Harvesting Edamame

Edamame (also known as green or garden soybean) is super easy to grow and harvest, but it's not always so easy to know when to harvest.  There is a really narrow window of opportunity (only a matter of 3 to 4 days) to harvest edamame at its best.  Just a day too late, and the sweet, tender, nutty beans will be starchy, woody, and dull.  Here's a quick guide to harvesting edamame that will help take some of the guesswork out of the process:
To make sure you don't miss that window of opportunity, keep a close eye on edamame pods as they start to fill out.  Once the pods start to plump up and fill out, pick one of the larger pods every day or so and see how they look and taste.  There will be some variability by variety, but in general the pods should still be bright green (if they are starting to yellow a bit, they have gone too far), and the beans should also have a nice green color and  be about the size of your index finger fingernail.  I find that flavor is overall the best indicator, though, and ripe edamame will have a pleasant nutty flavor and very tender texture. If you think they look and taste ready, then they usually are--and it's time to act quickly!

If you miss the harvest window and the beans are past their peak, it's best to just let them continue to dry on the plants and save the seed for next year (confession: this is how I ended up with about 3 years worth of edamame seed last summer - oops!).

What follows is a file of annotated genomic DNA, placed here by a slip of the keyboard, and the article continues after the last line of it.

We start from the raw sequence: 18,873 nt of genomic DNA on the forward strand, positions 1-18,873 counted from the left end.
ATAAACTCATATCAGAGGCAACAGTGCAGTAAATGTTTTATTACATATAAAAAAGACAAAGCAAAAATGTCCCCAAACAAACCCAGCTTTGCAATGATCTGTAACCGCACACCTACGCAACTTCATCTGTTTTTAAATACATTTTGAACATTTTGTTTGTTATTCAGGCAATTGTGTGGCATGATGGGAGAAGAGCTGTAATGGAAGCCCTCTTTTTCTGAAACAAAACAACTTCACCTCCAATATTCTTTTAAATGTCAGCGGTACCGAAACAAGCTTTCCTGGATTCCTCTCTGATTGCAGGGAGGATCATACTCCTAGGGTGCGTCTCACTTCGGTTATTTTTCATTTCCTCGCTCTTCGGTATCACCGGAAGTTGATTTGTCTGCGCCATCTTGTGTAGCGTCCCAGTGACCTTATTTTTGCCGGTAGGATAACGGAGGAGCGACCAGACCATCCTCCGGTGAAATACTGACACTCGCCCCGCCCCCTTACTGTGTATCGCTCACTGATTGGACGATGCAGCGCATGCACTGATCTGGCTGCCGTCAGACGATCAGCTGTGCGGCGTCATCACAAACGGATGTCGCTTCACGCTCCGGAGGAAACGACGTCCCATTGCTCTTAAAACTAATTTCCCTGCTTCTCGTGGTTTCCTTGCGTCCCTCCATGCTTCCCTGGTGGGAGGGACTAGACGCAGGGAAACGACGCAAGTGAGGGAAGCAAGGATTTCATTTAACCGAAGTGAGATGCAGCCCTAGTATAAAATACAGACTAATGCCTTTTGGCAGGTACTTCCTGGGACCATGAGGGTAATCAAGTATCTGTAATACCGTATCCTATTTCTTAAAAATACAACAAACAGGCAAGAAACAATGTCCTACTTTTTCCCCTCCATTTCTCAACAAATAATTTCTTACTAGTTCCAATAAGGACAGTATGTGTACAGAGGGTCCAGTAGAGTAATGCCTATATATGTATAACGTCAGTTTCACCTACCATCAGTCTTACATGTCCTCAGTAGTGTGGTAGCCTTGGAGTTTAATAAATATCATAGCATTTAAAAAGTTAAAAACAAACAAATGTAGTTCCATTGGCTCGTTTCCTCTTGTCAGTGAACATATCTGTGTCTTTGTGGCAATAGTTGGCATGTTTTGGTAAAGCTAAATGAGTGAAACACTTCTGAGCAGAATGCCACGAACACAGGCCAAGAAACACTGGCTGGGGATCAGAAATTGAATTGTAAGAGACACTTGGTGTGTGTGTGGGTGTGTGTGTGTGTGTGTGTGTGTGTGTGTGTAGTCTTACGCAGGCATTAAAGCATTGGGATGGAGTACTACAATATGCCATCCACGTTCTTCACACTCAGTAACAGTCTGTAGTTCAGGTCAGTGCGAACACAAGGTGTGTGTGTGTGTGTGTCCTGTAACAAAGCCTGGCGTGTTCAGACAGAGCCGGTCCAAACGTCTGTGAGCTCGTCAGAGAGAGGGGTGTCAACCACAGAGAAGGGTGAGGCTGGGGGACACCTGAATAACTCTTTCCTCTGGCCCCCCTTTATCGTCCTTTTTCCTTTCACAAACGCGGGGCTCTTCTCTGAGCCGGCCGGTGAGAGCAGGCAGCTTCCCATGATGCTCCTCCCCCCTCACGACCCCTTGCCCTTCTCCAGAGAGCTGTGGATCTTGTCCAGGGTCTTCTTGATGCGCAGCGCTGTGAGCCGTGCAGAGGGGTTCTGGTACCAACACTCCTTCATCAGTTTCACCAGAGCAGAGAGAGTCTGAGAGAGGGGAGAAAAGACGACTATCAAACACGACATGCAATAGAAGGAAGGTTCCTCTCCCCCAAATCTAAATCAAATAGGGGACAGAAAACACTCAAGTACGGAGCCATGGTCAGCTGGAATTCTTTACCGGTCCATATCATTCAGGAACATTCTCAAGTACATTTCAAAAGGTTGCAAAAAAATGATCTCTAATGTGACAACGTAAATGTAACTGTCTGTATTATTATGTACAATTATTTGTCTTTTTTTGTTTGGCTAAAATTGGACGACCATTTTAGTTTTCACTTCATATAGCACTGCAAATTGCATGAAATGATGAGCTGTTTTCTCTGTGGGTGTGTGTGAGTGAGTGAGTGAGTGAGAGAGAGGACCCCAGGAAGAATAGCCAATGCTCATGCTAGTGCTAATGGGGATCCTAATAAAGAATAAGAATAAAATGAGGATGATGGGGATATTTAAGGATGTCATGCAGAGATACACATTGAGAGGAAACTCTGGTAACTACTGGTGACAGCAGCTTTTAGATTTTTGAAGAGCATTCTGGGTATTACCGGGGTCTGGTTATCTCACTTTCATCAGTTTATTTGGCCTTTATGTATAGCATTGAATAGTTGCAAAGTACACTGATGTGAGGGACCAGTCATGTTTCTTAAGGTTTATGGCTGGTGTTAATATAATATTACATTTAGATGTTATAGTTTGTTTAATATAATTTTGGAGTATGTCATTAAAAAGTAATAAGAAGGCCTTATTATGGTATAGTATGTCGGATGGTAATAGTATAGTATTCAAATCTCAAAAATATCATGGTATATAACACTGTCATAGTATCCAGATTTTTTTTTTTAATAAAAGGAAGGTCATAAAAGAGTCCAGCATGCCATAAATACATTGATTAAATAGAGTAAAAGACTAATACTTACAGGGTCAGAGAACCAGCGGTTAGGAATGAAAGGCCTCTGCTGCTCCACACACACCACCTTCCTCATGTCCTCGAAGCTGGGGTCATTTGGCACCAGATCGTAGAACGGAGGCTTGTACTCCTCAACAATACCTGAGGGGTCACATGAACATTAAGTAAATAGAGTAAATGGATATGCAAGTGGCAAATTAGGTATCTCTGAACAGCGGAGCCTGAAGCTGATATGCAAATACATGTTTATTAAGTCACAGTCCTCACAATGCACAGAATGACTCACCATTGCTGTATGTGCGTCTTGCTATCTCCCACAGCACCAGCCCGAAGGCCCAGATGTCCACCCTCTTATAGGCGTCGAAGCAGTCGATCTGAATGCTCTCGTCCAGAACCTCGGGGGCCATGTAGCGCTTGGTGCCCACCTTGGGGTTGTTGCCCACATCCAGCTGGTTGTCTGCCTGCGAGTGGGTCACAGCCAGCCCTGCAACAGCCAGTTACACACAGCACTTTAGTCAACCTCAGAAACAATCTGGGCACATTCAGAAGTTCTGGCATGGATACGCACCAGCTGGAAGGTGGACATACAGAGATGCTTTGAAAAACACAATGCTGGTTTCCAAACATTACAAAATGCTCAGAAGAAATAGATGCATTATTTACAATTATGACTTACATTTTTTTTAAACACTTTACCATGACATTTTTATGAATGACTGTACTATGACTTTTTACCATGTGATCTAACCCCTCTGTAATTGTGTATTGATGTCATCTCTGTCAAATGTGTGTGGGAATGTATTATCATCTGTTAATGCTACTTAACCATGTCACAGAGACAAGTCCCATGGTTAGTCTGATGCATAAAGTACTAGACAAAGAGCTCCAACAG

Unlike other garden beans that produce continuously, edamame pods ripen all at once and the plants will not set another crop after harvest, so the most efficient way to harvest is to simply go down the row, pulling the plants out by the root (check out those beautiful, nitrogen fixing nodules!).  I simply stack them up, and the haul the pile off to a comfortable place in the shade to start pulling the pods off the plants - it really is that easy!

Oh, and the plants are packed with nutrients, so after the harvesting has been complete, be sure to chop up the plants (leaves, stems, and all) and add them to the compost pile or even directly back into the garden as mulch to build up the nutrient levels in the garden soil for next year.
Once the pods have been harvested, it's best to use or freeze them immediately, but fresh edamame will store in the refrigerator for no longer than a week (or one year if frozen). If you plan to freeze edamame, blanch the pods in boiling water for 3 minutes before packaging for freezing (this will destroy the enzyme that will take a toll on the quality of the beans over time, thus the encouragement to use them up as quickly as possible).  If you prefer, the beans can be shelled from the pods prior to freezing, but I find it much easier to freeze the pods (the beans will slide right out after they are cooked in the pods).